Georgia Council of Juvenile Court Judges (CJCJ) Staff Attorney Ann Kirkhope said in late 2007 or early 2008, shortly after the federal law was passed, a task force was assembled in Georgia to study the issue. The group, comprised of the Council, along with the GBI, Georgia Sheriff’s Council and other stakeholder groups, met 10 to 15 times, she said, to discuss how the statute could be carried out in the state.
“We discussed the advantages and disadvantages to being in compliance,” she said. “There was so much to consider; the infrastructure had to be in place. We knew there would be a lot of changes from what we currently do [in reference to sex offenders in Georgia]. We discussed what personnel would be needed, what technology and equipment would have to be in place to make the systems in all the different counties compatible. We knew that Byrne Grant money would be at stake but that it could cost way more to implement the SORNA requirements.”
Kirkhope said the group eventually disbanded after it reached a point where the work of the task force was only viable if the “powers-that-be decided Georgia needed to be in compliance,” she said. “That was not a decision that we could make. Only the governor’s office can do that.”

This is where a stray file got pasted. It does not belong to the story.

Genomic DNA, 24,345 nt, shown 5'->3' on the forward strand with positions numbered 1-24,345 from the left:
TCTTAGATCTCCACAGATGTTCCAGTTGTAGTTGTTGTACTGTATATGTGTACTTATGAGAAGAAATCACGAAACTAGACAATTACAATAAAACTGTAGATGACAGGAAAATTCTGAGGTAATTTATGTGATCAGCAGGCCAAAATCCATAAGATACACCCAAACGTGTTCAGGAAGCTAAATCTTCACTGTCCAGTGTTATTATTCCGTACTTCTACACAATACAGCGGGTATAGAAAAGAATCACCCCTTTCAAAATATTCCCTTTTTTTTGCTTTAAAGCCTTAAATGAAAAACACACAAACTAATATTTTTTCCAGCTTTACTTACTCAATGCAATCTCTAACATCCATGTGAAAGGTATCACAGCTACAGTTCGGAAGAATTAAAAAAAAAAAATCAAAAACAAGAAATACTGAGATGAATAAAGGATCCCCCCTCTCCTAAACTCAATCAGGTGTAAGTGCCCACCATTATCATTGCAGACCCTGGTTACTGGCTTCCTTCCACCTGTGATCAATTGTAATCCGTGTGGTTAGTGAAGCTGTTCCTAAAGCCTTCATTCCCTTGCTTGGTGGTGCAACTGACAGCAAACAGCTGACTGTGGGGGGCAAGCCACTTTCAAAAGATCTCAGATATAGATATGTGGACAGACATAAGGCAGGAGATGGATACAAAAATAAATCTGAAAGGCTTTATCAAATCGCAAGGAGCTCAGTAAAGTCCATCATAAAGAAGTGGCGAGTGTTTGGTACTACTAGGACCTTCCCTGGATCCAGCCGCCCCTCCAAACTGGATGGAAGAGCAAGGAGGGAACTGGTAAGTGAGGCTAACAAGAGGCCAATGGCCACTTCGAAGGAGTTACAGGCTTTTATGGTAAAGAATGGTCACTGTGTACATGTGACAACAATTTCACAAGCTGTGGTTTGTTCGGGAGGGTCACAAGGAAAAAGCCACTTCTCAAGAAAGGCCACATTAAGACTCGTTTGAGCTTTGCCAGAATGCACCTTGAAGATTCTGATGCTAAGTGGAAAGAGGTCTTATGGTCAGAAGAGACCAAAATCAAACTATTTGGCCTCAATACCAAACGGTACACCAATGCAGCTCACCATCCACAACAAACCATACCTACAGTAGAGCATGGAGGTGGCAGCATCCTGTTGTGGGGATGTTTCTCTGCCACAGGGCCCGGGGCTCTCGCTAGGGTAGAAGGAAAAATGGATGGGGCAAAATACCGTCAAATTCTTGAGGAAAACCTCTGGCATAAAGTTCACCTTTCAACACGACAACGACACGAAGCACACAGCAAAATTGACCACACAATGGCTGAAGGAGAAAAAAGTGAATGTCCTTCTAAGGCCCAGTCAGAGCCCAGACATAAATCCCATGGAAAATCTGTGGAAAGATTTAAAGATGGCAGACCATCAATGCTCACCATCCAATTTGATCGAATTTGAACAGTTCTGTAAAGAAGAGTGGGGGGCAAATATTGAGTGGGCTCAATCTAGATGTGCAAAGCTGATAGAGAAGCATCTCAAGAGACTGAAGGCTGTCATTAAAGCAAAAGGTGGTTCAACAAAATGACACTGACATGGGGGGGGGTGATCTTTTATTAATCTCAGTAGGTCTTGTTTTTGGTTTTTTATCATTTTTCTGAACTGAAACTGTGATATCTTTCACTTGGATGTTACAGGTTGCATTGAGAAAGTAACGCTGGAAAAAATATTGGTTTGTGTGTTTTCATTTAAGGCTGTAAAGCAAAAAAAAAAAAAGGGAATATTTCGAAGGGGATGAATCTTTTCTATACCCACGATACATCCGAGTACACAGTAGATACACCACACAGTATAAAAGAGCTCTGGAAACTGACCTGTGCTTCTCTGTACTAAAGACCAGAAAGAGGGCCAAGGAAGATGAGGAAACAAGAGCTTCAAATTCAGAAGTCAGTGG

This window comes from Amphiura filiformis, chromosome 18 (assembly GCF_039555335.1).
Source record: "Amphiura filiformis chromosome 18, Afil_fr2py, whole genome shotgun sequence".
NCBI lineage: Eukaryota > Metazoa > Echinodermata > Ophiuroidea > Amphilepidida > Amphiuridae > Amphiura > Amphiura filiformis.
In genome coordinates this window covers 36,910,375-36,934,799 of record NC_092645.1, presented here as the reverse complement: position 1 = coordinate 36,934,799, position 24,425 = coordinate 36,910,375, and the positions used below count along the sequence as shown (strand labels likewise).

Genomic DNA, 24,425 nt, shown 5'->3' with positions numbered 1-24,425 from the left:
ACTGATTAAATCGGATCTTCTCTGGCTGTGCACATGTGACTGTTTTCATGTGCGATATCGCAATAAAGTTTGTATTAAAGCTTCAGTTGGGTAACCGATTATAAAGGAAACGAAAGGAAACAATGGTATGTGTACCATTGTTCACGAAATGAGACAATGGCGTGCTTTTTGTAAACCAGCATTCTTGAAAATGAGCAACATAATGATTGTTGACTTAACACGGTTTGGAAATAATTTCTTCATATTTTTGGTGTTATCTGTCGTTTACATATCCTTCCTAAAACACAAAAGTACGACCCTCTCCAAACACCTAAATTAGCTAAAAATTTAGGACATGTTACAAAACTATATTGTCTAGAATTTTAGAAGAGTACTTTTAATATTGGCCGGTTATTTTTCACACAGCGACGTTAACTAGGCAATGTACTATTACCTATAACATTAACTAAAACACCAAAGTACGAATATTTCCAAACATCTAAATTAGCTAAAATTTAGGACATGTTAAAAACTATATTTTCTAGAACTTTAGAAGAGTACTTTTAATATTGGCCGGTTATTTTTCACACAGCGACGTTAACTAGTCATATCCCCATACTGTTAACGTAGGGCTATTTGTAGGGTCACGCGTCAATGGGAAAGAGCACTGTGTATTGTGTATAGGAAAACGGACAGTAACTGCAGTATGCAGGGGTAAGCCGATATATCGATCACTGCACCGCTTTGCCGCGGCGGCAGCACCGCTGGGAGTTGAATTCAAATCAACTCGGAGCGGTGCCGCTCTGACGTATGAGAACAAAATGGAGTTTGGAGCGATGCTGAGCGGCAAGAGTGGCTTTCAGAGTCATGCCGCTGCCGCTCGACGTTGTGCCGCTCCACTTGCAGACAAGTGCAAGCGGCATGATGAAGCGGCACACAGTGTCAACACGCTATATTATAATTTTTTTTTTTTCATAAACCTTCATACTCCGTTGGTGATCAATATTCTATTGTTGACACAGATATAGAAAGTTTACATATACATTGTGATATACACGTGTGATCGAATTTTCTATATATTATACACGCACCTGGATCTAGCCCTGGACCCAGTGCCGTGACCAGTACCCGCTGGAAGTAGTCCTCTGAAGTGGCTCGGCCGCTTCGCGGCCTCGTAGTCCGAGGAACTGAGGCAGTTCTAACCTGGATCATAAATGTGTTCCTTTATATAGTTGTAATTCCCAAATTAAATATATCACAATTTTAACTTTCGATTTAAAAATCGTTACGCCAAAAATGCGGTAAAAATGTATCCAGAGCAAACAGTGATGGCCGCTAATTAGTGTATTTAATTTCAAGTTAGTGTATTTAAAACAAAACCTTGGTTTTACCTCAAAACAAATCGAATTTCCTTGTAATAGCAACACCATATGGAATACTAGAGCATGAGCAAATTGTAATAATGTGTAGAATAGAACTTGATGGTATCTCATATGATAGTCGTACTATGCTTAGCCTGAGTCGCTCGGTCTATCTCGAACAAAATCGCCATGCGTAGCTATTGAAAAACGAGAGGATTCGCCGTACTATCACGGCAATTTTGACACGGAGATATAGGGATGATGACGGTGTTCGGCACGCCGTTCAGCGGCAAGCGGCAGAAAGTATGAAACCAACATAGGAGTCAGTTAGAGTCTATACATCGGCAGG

Even if Georgia chose to submit an application for compliance in time for the recent July deadline, she said, sex offender guideline changes would have to be drafted into a bill and approved by the state legislature to become law.
“It still has to go through the legislative process,” she said.
Also at issue with Walsh Act enforcement are concerns about whether juveniles should be required to be on a registry list at all. In fact, a document published as part of DOJ’s testimony in a hearing on the Walsh Act indicated that several states cited “juvenile requirements” as a barrier to complying with the Act.